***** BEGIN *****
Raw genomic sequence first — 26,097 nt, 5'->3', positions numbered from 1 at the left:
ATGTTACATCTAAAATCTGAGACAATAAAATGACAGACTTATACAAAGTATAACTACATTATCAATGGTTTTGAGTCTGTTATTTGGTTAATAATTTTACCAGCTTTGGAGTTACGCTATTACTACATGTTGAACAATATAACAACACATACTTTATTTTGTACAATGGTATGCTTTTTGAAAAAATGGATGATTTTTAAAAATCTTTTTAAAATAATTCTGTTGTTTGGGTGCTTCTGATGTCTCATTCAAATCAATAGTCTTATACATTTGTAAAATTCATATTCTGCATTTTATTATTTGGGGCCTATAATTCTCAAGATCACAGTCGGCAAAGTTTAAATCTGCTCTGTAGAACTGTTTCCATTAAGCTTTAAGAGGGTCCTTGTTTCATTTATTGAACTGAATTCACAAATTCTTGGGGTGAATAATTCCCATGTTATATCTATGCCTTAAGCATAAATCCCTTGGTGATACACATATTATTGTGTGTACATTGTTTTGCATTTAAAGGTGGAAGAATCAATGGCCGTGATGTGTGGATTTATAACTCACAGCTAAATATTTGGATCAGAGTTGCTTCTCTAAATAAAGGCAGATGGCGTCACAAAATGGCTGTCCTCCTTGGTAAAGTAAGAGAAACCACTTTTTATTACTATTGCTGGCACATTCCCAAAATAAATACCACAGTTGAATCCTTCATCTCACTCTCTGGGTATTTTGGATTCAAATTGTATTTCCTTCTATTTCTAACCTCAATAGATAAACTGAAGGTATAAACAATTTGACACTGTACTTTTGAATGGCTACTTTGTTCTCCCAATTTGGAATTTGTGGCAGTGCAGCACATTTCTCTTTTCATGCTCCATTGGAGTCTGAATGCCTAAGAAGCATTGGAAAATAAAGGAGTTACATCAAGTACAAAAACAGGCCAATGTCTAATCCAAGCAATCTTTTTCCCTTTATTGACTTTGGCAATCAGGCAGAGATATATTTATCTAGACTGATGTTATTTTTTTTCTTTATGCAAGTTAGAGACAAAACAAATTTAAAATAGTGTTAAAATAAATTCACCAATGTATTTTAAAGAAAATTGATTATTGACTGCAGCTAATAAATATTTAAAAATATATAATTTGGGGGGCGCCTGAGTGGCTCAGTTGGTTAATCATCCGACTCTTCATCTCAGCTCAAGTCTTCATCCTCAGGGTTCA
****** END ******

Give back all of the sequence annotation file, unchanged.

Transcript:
Raw genomic sequence first — 26,097 nt, 5'->3', positions numbered from 1 at the left:
ATGTTACATCTAAAATCTGAGACAATAAAATGACAGACTTATACAAAGTATAACTACATTATCAATGGTTTTGAGTCTGTTATTTGGTTAATAATTTTACCAGCTTTGGAGTTACGCTATTACTACATGTTGAACAATATAACAACACATACTTTATTTTGTACAATGGTATGCTTTTTGAAAAAATGGATGATTTTTAAAAATCTTTTTAAAATAATTCTGTTGTTTGGGTGCTTCTGATGTCTCATTCAAATCAATAGTCTTATACATTTGTAAAATTCATATTCTGCATTTTATTATTTGGGGCCTATAATTCTCAAGATCACAGTCGGCAAAGTTTAAATCTGCTCTGTAGAACTGTTTCCATTAAGCTTTAAGAGGGTCCTTGTTTCATTTATTGAACTGAATTCACAAATTCTTGGGGTGAATAATTCCCATGTTATATCTATGCCTTAAGCATAAATCCCTTGGTGATACACATATTATTGTGTGTACATTGTTTTGCATTTAAAGGTGGAAGAATCAATGGCCGTGATGTGTGGATTTATAACTCACAGCTAAATATTTGGATCAGAGTTGCTTCTCTAAATAAAGGCAGATGGCGTCACAAAATGGCTGTCCTCCTTGGTAAAGTAAGAGAAACCACTTTTTATTACTATTGCTGGCACATTCCCAAAATAAATACCACAGTTGAATCCTTCATCTCACTCTCTGGGTATTTTGGATTCAAATTGTATTTCCTTCTATTTCTAACCTCAATAGATAAACTGAAGGTATAAACAATTTGACACTGTACTTTTGAATGGCTACTTTGTTCTCCCAATTTGGAATTTGTGGCAGTGCAGCACATTTCTCTTTTCATGCTCCATTGGAGTCTGAATGCCTAAGAAGCATTGGAAAATAAAGGAGTTACATCAAGTACAAAAACAGGCCAATGTCTAATCCAAGCAATCTTTTTCCCTTTATTGACTTTGGCAATCAGGCAGAGATATATTTATCTAGACTGATGTTATTTTTTTTCTTTATGCAAGTTAGAGACAAAACAAATTTAAAATAGTGTTAAAATAAATTCACCAATGTATTTTAAAGAAAATTGATTATTGACTGCAGCTAATAAATATTTAAAAATATATAATTTGGGGGGCGCCTGAGTGGCTCAGTTGGTTAATCATCCGACTCTTCATCTCAGCTCAAGTCTTCATCCTCAGGGTTCA